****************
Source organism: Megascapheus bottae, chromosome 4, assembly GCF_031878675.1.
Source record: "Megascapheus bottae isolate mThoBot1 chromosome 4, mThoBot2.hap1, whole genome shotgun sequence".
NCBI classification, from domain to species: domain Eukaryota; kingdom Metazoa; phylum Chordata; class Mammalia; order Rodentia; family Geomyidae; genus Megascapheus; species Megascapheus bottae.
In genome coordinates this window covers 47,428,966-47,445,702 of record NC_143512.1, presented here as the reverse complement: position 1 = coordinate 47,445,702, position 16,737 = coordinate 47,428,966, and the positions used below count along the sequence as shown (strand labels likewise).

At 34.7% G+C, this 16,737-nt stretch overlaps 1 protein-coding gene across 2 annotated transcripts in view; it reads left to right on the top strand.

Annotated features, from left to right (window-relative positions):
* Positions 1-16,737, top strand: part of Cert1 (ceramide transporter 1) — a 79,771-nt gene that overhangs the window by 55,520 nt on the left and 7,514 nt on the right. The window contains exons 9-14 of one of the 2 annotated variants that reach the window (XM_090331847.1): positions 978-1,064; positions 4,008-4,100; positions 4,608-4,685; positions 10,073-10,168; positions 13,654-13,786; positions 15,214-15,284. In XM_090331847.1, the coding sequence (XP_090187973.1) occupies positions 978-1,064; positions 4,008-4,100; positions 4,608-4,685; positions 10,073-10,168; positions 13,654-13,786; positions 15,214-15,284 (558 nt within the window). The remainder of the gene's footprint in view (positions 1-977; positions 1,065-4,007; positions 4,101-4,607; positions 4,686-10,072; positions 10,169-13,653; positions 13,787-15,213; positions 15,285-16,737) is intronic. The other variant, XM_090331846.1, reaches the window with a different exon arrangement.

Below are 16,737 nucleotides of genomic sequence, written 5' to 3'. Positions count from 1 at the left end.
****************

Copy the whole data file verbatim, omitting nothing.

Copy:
Source organism: Megascapheus bottae, chromosome 4, assembly GCF_031878675.1.
Source record: "Megascapheus bottae isolate mThoBot1 chromosome 4, mThoBot2.hap1, whole genome shotgun sequence".
NCBI classification, from domain to species: domain Eukaryota; kingdom Metazoa; phylum Chordata; class Mammalia; order Rodentia; family Geomyidae; genus Megascapheus; species Megascapheus bottae.
In genome coordinates this window covers 47,428,966-47,445,702 of record NC_143512.1, presented here as the reverse complement: position 1 = coordinate 47,445,702, position 16,737 = coordinate 47,428,966, and the positions used below count along the sequence as shown (strand labels likewise).

At 34.7% G+C, this 16,737-nt stretch overlaps 1 protein-coding gene across 2 annotated transcripts in view; it reads left to right on the top strand.

Annotated features, from left to right (window-relative positions):
* Positions 1-16,737, top strand: part of Cert1 (ceramide transporter 1) — a 79,771-nt gene that overhangs the window by 55,520 nt on the left and 7,514 nt on the right. The window contains exons 9-14 of one of the 2 annotated variants that reach the window (XM_090331847.1): positions 978-1,064; positions 4,008-4,100; positions 4,608-4,685; positions 10,073-10,168; positions 13,654-13,786; positions 15,214-15,284. In XM_090331847.1, the coding sequence (XP_090187973.1) occupies positions 978-1,064; positions 4,008-4,100; positions 4,608-4,685; positions 10,073-10,168; positions 13,654-13,786; positions 15,214-15,284 (558 nt within the window). The remainder of the gene's footprint in view (positions 1-977; positions 1,065-4,007; positions 4,101-4,607; positions 4,686-10,072; positions 10,169-13,653; positions 13,787-15,213; positions 15,285-16,737) is intronic. The other variant, XM_090331846.1, reaches the window with a different exon arrangement.

Below are 16,737 nucleotides of genomic sequence, written 5' to 3'. Positions count from 1 at the left end.